So yesterday I was (unsurprisingly) talking about learners’ data, not just their learning data but all their data that has been harvested over years, before they enter a university classroom. Forget digital migrants and natives, just because students are now growing up with digital technologies (I did) it doesn’t mean that they have any more understanding about how they work and what that means (I didn’t, until I started asking questions).
This comes at a time when I exposed 60 students at UC Irvine to over 400,000 other Twitter users. I invited the students to join me learning openly online and it is scary to think that I was responsible for this exposure. Not only this but as soon as a tweet was posted by a student with #phonar, they have permanently associated themselves with the class. This class involvement is now part of their digital footprint.
But it is just that, it is part of the footprint.
And this made me then wonder about how much we can learn about our students from their digital footprints. Even if they didn’t participate in the class, will their digital identity reveal that they are in the classroom anyway? Their location data collected from smart phones is a good sign, but could this be correlated with a university email address, search histories and recent friend requests? If so, would we rather empower students to consciously use the digital to work in their favour? I hope that I am not alone in thinking this.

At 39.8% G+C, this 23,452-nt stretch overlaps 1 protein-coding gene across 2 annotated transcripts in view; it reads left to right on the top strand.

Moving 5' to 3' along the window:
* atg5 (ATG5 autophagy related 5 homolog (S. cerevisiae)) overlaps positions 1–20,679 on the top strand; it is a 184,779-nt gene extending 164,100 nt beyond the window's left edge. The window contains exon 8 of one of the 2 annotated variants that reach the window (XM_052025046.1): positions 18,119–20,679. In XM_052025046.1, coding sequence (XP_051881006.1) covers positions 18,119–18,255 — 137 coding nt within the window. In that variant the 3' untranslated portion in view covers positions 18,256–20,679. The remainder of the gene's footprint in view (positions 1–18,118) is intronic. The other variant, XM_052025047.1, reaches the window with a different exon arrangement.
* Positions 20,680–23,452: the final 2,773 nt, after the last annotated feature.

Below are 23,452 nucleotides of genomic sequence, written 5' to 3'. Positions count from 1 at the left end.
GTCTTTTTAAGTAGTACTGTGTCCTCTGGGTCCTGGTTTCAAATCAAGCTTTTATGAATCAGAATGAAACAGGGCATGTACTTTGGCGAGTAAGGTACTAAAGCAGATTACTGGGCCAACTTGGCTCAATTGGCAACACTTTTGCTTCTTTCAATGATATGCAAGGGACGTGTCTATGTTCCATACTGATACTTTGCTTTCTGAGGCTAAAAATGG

“All of us are being watched, all the time, and that data is being stored forever”
Bruce Schneier, Data and Goliath, 2015
At the moment surveillance is not an option (have you ever disabled all the cookies in your browser?) so we have to wrestle back as much control as we can, enabling learners to reap the benefits of what the digital can afford and make it work for them.